What’s behind the Cop26 fraud? – The Guardian

16/11/2021 by

There are three reasons Cop26 proved such a spectacular debacle: A planet-wide collective action problem over “free-riding”. A global coordination failure. And… capitalism!

“Make no mistake, the money is here, if the world wants to use it,” said Mark Carney, the former Bank of England Governor who today serves as UN climate envoy while also representing an alliance of financiers sitting on a pile of $130 trillion worth of assets. So, what does the world want? If only humanity had the power to organise a global poll based on one-human-one-vote, such a species-wide referendum would undoubtedly deliver a clear answer: “Do whatever it takes to stop emitting carbon now!” Instead, we have COP26 and a decision-making process culminating into the colossal fiasco currently unfolding in the fine city of Glasgow.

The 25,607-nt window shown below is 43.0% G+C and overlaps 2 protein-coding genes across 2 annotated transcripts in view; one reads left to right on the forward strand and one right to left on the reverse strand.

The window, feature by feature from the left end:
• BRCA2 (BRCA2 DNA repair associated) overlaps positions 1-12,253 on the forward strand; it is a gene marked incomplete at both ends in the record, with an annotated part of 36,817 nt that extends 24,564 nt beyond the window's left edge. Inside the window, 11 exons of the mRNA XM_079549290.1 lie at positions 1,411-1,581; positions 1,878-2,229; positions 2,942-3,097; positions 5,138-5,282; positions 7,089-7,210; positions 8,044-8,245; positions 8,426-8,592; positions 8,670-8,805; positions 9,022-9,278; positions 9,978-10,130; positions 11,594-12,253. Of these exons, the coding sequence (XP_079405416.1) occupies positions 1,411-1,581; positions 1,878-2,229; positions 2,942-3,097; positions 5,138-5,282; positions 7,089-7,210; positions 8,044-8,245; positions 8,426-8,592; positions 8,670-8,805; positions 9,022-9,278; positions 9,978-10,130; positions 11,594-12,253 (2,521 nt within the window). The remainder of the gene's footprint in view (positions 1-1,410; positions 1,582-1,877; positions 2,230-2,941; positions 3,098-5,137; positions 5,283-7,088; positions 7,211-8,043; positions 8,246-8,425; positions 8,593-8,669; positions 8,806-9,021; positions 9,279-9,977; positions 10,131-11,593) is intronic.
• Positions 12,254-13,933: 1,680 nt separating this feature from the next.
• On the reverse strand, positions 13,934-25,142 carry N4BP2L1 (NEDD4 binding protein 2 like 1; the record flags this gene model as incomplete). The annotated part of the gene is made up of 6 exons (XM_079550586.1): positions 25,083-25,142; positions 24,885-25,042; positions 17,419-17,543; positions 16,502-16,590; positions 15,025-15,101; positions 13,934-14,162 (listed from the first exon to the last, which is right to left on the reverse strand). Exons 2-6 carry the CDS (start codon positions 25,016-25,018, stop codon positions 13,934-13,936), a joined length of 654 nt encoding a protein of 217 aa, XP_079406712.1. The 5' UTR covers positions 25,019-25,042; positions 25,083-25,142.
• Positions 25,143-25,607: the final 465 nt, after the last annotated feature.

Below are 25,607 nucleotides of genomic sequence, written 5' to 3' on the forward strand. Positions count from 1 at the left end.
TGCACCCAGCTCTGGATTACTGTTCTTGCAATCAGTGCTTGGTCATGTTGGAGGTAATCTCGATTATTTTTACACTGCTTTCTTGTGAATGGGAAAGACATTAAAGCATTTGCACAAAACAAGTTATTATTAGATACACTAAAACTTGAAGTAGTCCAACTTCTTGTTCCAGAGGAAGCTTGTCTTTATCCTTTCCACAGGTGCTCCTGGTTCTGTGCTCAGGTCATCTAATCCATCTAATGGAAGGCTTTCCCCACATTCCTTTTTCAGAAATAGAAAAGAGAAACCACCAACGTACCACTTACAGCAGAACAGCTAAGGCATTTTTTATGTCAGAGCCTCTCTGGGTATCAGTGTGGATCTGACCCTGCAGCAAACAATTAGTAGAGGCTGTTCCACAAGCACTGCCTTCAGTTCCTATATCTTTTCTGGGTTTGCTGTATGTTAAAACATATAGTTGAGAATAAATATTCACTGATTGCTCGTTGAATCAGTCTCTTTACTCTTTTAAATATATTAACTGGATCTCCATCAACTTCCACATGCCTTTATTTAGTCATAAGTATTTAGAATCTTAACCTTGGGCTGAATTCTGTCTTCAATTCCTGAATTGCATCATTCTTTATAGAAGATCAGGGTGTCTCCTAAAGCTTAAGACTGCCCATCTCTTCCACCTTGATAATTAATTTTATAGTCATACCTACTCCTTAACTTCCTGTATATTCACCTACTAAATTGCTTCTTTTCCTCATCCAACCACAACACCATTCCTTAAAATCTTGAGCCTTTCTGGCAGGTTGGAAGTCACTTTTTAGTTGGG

The failure of COP26 reflects our failed democracies on both sides of the Atlantic. President Biden arrived in Glasgow as his people back in Washington were pushing through Congress his infrastructure bill – an exercise in corrupt politics that decoupled the bill from any serious investment in renewables, dropped polluter taxes, maintained oil subsidies, and funded an array of carbon emitting infrastructure such as new roads, airports etc. Meanwhile in the European Union, the rhetoric may be a bright green but the reality is a dark brown – with even cash-rich Germany commissioning new lignite-fired power stations and looking forward to copious amounts of natural gas promised by Mr Putin in exchange of green-lighting his Nordstream2 gas pipeline.

Europe’s failure is doubly sad because if the EU is capable of one thing that’s the creation of a paneuropean Renewable Energy Union which, alas, our leaders are not even debating. And as if it were not enough that the US and the EU are betraying the green transition within their jurisdictions, they are fermenting a New Cold War against China. Yes, China is a heavy polluter. But, setting aside the inconvenient fact that China is already investing in climate change amelioration more than the US and the EU combined ($3.4 trillion over this decade), the West’s choice to target China now is inconsistent with the vital US-EU-China common front against climate disaster.